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Observations Check the three observations that are GOOD observations applicable to this lab. Underline QUANTATIVE observations. □ The pennies are a circle.

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Presentation on theme: "Observations Check the three observations that are GOOD observations applicable to this lab. Underline QUANTATIVE observations. □ The pennies are a circle."— Presentation transcript:

1 Observations Check the three observations that are GOOD observations applicable to this lab. Underline QUANTATIVE observations. □ The pennies are a circle □ There is stuff (corrosion) on the pennies and that will get my hands dirty □ The graduated cylinders are plastic □ The average penny weights between grams □ The coins do not have ridges □ The corrosion on the pennies may change the density because it isn’t a pure sample □ A stack of pennies will need at least 30 ml of water in the graduated cylinder to cover the pennies when I find their volume.

2 Observations Check the three observations that are GOOD observations applicable to this lab. Underline QUANTATIVE observations. □ The pennies are a circle □ There is stuff (corrosion) on the pennies and that will get my hands dirty □ The graduated cylinders are plastic ■ The average penny weights between grams □ The coins do not have ridges ■ The corrosion on the pennies may change the density because it isn’t a pure sample ■ A stack of pennies will need at least 30 ml of water in the graduated cylinder to cover the pennies when I find their volume.

3 Hypothesis Put a check next to the BEST hypothesis for this Question □ If I calculate the density of the pennies, then I think the pennies will be made of copper because their color matches copper. □ If I measure the mass of the pennies without corrosion, then the density will be different then dirty ones because the dirt adds extra mass. □ If I measure the mass and the volume, then I can calculate the density because the formula is D = m/v.

4 Hypothesis Put a check next to the BEST hypothesis for this Question ■ If I calculate the density of the pennies, then I think the pennies will be made of copper because their color matches copper. □ If I measure the mass of the pennies without corrosion, then the density will be different then dirty ones because the dirt adds extra mass. □ If I measure the mass and the volume, then I can calculate the density because the formula is D = m/v.

5 Experiment 1) Use the digital balance to measure the mass of the pennies. 2) Make sure the balance is measuring in grams. 3) Zero or Tare out the weighing cup (used to protect the scale). 4) Place 10, 15, & 20 pennies in the cup and record mass in the data table. 5) Put 50.0 ml of water in the graduated cylinder. 6) Be sure to get down to eye level, place it on a flat surface and read the bottom of the meniscus when pouring our water. 7) Hold the tube at an angle and slide the pennies (10, 15 and then 20) into the graduated cylinder to make sure it doesn’t splash. 8) Again, using the technique in step 6 read the final volume of the cylinder. 9) Subtract the final volume from the initial (starting) volume and record in the data table in ml. 10) Repeat 3 times for each set of pennies and find the averages by adding the numbers and dividing by the total trials for both mass and volume 11) To calculate density, divide average mass by the average difference in volume. 12) Record the Density in g/ml in the data table. 13) Compare the density you find with the reference table to determine the kind of metal and record it in the data table.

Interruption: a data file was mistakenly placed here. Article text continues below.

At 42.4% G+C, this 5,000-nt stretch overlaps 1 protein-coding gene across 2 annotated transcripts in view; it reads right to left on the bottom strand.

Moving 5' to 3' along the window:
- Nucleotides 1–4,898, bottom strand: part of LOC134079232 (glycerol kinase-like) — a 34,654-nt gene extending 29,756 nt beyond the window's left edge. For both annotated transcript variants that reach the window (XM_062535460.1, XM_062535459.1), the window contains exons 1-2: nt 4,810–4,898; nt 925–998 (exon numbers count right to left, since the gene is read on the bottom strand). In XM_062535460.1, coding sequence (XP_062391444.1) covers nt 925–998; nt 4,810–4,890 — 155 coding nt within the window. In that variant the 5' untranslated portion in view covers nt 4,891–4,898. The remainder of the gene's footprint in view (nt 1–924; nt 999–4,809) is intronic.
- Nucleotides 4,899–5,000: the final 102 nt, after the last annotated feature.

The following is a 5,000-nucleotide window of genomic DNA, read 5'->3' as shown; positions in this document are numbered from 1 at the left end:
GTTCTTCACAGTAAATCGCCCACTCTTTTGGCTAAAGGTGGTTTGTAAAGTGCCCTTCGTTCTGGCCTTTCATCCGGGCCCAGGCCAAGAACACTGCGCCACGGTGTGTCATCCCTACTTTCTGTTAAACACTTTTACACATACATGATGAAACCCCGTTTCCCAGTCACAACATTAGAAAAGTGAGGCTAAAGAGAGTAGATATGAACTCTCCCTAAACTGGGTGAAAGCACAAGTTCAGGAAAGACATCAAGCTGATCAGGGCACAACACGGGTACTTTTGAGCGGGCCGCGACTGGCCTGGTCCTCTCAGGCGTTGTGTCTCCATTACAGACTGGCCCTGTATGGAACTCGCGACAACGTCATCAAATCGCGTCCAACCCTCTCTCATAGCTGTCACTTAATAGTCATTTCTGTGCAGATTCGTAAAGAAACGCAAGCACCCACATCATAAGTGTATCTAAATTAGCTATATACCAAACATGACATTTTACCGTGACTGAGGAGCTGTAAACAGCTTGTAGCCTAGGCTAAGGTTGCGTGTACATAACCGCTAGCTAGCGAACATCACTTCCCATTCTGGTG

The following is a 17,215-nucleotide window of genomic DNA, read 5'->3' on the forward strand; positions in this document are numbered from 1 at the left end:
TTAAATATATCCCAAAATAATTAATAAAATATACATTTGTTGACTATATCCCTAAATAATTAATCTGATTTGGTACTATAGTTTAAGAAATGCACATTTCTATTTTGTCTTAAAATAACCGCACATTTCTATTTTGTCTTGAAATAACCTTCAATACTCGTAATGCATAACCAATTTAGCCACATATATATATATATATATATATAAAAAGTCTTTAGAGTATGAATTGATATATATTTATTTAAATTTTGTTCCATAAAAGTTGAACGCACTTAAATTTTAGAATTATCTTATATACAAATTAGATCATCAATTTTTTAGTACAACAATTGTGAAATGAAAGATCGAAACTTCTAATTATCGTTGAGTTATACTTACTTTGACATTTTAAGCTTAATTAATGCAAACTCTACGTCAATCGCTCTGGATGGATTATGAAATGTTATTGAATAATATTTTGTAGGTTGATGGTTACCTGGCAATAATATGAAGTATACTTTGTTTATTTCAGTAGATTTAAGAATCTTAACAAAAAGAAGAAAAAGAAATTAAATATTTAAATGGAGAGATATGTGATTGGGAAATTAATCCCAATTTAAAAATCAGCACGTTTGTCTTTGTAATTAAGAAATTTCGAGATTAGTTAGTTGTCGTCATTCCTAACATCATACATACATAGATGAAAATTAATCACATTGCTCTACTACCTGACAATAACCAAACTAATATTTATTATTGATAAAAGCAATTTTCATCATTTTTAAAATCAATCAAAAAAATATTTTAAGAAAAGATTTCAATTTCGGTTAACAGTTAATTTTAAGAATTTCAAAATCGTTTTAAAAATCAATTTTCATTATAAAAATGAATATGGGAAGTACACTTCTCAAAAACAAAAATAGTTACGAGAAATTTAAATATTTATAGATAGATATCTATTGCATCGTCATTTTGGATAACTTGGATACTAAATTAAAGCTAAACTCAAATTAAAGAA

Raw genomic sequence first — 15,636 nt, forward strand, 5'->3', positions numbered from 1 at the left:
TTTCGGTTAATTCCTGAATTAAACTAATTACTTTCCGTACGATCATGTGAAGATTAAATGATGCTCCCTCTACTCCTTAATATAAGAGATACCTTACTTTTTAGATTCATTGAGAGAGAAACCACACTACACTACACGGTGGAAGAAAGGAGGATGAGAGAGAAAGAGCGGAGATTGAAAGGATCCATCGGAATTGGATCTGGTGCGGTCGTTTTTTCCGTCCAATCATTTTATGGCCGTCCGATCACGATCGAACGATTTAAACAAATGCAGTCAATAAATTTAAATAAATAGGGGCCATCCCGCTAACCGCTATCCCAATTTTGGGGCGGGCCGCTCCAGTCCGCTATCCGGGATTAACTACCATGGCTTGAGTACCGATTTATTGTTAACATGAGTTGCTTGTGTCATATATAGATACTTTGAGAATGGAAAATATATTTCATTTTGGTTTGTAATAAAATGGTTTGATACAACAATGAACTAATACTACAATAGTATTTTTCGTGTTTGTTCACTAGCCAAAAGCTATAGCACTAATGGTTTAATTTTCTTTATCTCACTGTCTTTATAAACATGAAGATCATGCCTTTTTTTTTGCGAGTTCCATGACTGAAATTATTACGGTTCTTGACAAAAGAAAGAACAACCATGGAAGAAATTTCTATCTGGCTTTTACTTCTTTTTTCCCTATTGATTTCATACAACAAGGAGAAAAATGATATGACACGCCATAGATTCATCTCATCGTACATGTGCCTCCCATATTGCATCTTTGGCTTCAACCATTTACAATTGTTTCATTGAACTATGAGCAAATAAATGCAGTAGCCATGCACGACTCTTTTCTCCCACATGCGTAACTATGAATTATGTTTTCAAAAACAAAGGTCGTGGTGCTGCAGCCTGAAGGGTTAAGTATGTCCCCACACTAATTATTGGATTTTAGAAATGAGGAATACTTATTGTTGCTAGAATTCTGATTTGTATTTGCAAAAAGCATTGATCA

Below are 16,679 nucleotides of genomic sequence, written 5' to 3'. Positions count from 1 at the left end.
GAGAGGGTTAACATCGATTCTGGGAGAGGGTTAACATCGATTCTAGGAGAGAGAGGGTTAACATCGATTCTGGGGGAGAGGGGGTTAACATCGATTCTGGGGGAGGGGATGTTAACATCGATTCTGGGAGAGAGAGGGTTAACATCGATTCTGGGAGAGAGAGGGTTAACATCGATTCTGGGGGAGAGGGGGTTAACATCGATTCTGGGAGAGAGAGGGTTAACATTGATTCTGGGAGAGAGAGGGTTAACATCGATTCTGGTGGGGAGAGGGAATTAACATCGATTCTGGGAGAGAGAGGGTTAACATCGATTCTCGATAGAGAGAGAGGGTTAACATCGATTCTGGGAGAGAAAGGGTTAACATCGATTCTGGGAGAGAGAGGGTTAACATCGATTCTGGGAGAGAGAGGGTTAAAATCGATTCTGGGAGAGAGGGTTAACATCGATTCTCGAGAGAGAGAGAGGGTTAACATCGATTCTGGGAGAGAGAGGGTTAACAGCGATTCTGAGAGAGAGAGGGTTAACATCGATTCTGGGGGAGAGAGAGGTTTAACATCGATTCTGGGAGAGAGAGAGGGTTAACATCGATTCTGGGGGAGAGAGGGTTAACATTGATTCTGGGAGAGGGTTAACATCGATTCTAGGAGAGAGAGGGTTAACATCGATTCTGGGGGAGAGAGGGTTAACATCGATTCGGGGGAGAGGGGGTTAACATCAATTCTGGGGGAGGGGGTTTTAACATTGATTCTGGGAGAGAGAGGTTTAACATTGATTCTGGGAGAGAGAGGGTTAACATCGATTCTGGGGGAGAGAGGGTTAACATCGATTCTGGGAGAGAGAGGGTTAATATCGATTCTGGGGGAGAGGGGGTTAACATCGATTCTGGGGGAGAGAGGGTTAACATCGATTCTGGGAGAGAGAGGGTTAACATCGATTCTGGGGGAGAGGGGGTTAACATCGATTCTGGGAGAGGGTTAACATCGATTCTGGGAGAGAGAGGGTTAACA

6 Experiment 1) Use the digital balance to measure the mass of the pennies. 2) Make sure the balance is measuring in grams. 3) Zero or Tare out the weighing cup (used to protect the scale). 4) Place 10, 15, & 20 pennies in the cup and record mass in the data table. 5) Put 50.0 ml of water in the graduated cylinder. 6) Be sure to get down to eye level, place it on a flat surface and read the bottom of the meniscus when pouring our water. 7) Hold the tube at an angle and slide the pennies (10, 15 and then 20) into the graduated cylinder to make sure it doesn’t splash. 8) Again, using the technique in step 6 read the final volume of the cylinder. 9) Subtract the final volume from the initial (starting) volume and record in the data table in ml. 10) Repeat 3 times for each set of pennies and find the averages by adding the numbers and dividing by the total trials for both mass and volume 11) To calculate density, divide average mass by the average difference in volume. 12) Record the Density in g/ml in the data table. 13) Compare the density you find with the reference table to determine the kind of metal and record it in the data table.